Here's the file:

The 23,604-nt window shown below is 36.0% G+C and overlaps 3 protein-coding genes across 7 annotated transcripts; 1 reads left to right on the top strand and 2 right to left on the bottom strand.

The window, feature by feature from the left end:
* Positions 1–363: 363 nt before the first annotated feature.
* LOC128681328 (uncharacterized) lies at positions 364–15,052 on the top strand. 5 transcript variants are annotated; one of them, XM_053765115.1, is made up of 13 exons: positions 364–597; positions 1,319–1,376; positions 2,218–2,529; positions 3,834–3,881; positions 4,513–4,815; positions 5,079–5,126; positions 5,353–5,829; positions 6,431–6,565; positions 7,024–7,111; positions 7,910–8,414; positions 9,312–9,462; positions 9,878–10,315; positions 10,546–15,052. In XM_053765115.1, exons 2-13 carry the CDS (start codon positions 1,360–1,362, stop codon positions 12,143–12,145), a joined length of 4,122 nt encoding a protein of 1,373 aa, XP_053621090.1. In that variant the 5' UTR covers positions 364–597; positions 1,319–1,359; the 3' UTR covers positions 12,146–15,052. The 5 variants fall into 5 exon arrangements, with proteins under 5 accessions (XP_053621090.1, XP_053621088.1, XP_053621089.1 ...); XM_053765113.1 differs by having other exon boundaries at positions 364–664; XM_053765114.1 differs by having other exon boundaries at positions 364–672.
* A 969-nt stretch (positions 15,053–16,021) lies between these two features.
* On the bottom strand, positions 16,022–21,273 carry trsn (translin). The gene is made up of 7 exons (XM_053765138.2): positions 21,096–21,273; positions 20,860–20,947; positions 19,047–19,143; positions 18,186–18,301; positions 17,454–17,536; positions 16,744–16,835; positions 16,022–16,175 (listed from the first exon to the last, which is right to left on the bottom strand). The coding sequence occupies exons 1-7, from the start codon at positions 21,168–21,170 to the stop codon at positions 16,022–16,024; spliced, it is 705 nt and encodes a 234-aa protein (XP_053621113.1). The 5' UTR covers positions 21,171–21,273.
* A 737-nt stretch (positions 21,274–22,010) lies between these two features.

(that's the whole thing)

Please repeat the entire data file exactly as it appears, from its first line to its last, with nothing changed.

The 23,604-nt window shown below is 36.0% G+C and overlaps 3 protein-coding genes across 7 annotated transcripts; 1 reads left to right on the top strand and 2 right to left on the bottom strand.

The window, feature by feature from the left end:
* Positions 1–363: 363 nt before the first annotated feature.
* LOC128681328 (uncharacterized) lies at positions 364–15,052 on the top strand. 5 transcript variants are annotated; one of them, XM_053765115.1, is made up of 13 exons: positions 364–597; positions 1,319–1,376; positions 2,218–2,529; positions 3,834–3,881; positions 4,513–4,815; positions 5,079–5,126; positions 5,353–5,829; positions 6,431–6,565; positions 7,024–7,111; positions 7,910–8,414; positions 9,312–9,462; positions 9,878–10,315; positions 10,546–15,052. In XM_053765115.1, exons 2-13 carry the CDS (start codon positions 1,360–1,362, stop codon positions 12,143–12,145), a joined length of 4,122 nt encoding a protein of 1,373 aa, XP_053621090.1. In that variant the 5' UTR covers positions 364–597; positions 1,319–1,359; the 3' UTR covers positions 12,146–15,052. The 5 variants fall into 5 exon arrangements, with proteins under 5 accessions (XP_053621090.1, XP_053621088.1, XP_053621089.1 ...); XM_053765113.1 differs by having other exon boundaries at positions 364–664; XM_053765114.1 differs by having other exon boundaries at positions 364–672.
* A 969-nt stretch (positions 15,053–16,021) lies between these two features.
* On the bottom strand, positions 16,022–21,273 carry trsn (translin). The gene is made up of 7 exons (XM_053765138.2): positions 21,096–21,273; positions 20,860–20,947; positions 19,047–19,143; positions 18,186–18,301; positions 17,454–17,536; positions 16,744–16,835; positions 16,022–16,175 (listed from the first exon to the last, which is right to left on the bottom strand). The coding sequence occupies exons 1-7, from the start codon at positions 21,168–21,170 to the stop codon at positions 16,022–16,024; spliced, it is 705 nt and encodes a 234-aa protein (XP_053621113.1). The 5' UTR covers positions 21,171–21,273.
* A 737-nt stretch (positions 21,274–22,010) lies between these two features.